Articles

Note To Self: Don't Neglect Your 401k

By Bruce Smith | November 22, 2016

Is your 401k feeling lonely? Does it exist somewhere in that no-man's-land between neglected and completely forgotten? If so, you're not alone; many investors have a "set it and forget it" mentality when it comes to their 401k.

Bruce Smith is a 401(k) Financial Advisor with Premier Financial Group in Eureka Humboldt CountyHowever common it may be, ignoring your 401k isn't the best of financial strategies. Without a bit of attention now and then, this retirement plan probably won't work as hard for you as it should. Here's what 401k advisors have to say

401k Rebalancing: Part of the Financial Planning Process

When was the last time you rebalanced your 401k? This important practice is recommended by 401k advisors and helps keep your assets properly allocated. Why is this important?

Because if your assets aren't balanced, you might be exposing your portfolio to unnecessary risk. Say, for instance, that you've got about 60 percent of your assets invested in stocks and 40 percent in bonds. Now imagine that stocks are providing healthy returns -- but you don't rebalance your allocations. Over time, you're holding about 85 percent of your assets in stocks, as opposed to only 15 percent in bonds.

Regardless of how the market is performing, you're exposed to much more risk than you were when you first allocated your investments. If there's a market correction, your retirement nest egg could take an (unnecessary) hit.


Bruce Smith is a 401(k) Financial Advisor with Premier Financial Group in Eureka Humboldt CountyLuckily, this potential problem is relatively easy to address. Simply meet with your 401k advisor every six months or so and bring your asset allocation back in line with the diversified plan you originally instated; this plan should be aligned with your:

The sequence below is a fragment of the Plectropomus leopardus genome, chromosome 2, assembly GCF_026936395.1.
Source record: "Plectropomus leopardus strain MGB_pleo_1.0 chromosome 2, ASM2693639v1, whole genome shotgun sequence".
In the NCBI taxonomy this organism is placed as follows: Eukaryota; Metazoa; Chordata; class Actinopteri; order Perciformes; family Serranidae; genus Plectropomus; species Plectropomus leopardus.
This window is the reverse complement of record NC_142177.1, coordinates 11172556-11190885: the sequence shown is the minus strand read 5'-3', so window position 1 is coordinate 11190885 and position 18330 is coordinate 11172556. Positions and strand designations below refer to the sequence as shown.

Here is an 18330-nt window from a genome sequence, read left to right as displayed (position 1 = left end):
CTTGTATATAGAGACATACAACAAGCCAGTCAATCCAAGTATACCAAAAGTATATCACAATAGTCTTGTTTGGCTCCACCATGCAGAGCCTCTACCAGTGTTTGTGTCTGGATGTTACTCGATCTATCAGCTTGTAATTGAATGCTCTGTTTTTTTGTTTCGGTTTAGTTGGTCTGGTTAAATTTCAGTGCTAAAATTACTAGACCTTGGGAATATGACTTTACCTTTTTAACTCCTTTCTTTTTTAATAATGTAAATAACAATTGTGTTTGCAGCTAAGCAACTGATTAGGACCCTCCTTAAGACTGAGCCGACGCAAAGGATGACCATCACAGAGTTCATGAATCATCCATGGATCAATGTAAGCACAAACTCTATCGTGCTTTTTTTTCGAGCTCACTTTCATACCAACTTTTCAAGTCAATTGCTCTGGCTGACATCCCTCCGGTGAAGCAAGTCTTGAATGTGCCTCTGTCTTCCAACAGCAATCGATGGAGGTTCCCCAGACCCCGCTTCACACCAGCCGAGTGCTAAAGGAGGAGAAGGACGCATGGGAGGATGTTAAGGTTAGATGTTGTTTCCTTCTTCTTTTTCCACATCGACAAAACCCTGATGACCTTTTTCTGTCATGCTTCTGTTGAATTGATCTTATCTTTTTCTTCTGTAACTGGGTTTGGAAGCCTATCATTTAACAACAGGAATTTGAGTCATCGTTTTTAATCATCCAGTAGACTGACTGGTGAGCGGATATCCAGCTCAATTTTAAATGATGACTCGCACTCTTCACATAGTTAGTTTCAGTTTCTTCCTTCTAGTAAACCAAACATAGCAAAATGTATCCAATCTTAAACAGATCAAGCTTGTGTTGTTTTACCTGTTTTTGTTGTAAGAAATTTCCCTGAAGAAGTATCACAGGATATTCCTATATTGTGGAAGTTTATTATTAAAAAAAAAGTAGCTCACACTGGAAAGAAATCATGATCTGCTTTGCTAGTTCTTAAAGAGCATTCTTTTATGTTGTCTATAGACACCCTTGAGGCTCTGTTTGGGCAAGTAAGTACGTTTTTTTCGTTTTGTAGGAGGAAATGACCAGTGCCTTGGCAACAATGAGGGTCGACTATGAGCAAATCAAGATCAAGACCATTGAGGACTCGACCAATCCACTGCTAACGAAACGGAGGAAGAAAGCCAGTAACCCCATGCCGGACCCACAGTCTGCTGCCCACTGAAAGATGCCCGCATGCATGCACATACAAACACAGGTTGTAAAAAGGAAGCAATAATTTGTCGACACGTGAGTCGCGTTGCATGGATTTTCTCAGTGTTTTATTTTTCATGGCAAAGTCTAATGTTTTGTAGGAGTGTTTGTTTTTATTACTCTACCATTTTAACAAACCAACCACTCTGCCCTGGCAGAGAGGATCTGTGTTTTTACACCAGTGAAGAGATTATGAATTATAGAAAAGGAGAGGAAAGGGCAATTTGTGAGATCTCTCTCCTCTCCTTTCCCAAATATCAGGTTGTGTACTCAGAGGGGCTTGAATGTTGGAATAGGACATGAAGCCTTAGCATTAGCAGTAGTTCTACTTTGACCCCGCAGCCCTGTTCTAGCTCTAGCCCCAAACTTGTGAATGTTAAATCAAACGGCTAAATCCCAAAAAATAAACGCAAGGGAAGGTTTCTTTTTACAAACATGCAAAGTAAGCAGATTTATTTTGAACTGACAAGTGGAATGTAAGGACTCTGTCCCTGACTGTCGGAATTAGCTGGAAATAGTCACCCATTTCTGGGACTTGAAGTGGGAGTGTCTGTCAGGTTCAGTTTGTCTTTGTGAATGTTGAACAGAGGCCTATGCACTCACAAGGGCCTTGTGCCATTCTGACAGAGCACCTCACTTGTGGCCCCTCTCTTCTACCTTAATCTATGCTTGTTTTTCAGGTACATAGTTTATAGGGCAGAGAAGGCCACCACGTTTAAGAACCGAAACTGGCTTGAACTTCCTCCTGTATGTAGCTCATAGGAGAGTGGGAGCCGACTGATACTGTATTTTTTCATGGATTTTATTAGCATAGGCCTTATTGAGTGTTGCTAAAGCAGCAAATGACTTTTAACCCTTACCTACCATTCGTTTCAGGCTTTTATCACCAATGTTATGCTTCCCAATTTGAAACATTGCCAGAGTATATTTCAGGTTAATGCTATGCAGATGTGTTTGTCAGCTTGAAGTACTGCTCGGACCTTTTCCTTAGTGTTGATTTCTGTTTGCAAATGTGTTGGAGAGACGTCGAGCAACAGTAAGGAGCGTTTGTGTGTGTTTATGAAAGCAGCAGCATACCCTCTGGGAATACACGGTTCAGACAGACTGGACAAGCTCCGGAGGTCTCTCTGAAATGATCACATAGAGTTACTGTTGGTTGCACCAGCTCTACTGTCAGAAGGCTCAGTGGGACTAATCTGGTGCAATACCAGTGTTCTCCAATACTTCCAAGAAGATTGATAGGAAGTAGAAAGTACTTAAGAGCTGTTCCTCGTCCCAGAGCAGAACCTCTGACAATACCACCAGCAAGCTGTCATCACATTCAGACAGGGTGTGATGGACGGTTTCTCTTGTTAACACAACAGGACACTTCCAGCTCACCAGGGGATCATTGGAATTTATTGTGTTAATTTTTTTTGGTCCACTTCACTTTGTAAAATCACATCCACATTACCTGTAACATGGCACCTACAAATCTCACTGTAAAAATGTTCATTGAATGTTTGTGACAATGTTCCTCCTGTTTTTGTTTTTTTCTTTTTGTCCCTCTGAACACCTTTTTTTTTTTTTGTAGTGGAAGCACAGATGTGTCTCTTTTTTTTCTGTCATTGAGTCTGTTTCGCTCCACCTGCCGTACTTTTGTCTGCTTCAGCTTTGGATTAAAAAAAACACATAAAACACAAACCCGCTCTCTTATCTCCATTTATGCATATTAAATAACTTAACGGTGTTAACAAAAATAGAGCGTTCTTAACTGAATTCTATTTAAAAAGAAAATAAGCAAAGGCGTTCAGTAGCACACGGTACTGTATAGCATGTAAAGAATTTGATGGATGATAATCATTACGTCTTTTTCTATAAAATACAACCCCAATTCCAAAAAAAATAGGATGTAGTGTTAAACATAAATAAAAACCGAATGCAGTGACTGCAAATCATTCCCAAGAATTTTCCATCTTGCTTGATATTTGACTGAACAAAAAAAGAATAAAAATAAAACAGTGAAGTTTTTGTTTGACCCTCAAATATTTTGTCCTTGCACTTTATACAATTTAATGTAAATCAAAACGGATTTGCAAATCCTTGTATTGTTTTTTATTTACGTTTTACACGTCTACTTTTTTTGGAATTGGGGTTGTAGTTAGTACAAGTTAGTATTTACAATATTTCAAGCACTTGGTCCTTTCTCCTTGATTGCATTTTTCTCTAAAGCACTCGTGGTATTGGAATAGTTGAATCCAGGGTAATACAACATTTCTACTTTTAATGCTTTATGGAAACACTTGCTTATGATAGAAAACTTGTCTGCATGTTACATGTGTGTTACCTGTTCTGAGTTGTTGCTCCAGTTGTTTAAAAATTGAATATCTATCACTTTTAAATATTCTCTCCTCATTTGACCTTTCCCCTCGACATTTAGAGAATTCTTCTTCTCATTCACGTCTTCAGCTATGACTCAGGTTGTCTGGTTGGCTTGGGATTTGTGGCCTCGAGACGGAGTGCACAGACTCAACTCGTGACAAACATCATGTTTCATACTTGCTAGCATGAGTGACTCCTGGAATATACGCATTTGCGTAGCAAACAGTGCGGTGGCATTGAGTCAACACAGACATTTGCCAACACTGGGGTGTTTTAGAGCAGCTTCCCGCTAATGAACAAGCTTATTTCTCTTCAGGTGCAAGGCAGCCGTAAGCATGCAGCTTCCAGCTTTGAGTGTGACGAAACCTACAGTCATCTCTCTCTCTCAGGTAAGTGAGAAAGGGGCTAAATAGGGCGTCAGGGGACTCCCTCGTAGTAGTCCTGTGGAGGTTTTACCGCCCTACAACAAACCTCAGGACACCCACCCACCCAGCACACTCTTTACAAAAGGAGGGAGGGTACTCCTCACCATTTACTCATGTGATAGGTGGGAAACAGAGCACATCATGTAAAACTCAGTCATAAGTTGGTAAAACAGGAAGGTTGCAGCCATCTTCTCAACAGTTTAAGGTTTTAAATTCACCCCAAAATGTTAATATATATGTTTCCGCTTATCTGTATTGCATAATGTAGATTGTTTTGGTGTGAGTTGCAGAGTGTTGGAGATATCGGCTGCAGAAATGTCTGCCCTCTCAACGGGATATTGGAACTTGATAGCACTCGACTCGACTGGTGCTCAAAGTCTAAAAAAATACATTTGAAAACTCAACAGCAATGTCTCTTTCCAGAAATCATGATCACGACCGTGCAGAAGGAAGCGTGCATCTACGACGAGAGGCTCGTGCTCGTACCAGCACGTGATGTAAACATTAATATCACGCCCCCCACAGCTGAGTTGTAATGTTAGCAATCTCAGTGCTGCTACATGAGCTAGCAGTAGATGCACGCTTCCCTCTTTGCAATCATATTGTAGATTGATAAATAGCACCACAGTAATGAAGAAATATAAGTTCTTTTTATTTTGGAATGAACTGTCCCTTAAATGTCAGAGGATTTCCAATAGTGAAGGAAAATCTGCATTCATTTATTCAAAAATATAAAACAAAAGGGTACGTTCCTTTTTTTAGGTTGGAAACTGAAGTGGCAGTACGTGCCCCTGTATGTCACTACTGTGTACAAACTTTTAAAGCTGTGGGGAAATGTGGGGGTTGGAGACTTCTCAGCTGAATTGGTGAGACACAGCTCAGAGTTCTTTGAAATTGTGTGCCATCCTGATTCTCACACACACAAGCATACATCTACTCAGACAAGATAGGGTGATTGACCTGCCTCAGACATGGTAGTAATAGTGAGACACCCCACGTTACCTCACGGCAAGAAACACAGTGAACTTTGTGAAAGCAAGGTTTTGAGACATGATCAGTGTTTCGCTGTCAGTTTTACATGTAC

• Personal level of risk tolerance
  • Your investing goals and time horizon
  • Conditions in the market

Financial Strategies: Increase Your Contributions to Your Account 

Do you remember the last time you increased your contributions to your employer-sponsored retirement plan? If it's been awhile, it may be time to increase the number.

For 2014, the IRS allows a maximum annual contribution of $17,500 for workers under age 50, for both traditional and safe harbor 401k plans. In 2015, that threshold goes up to $18,000 per year. If you're over age 50, you can contribute $5,500 more in 2014 and $6,000 more in 2015. Take advantage of these limits by saving as much as you can.

If you have to start small, don't worry. Every bit counts over time. You can ask your employer about an automatic increase option, so you don't forget to increase your contributions as your income grows. Aim to increase your contributions by at least 1 percent per year, if possible, and if you pay off debt, get a raise, or alter your budget, consider contributing more.

401k Rollover Options: Have You Forgotten Something?

When you change jobs, do you remember to rollover your 401k? Many Americans forget to bring their 401k plans along to their new place of employment. Instead of helping grow your nest egg, these so-called "orphaned" 401k plans simply sit there.

Don't let your hard-earned money go to waste. If you suspect you have an orphaned 401k, call your former employer and talk to the HR department. They may be able to help you track down your plan provider. You can also search for orphaned accounts online through the Pension Benefit Guaranty Corporation or the National Registry of Unclaimed Benefits

When you find your old account, you may want to roll it over to your current 401k account, if the balance is under $10,000. If it contains more than $10,000, you may want to consider rolling over to an IRA. Your wealth advisor can help you evaluate your 401k rollover options. 

Posted in Retirement Planning, 401(k) Retirement Plans

   
Google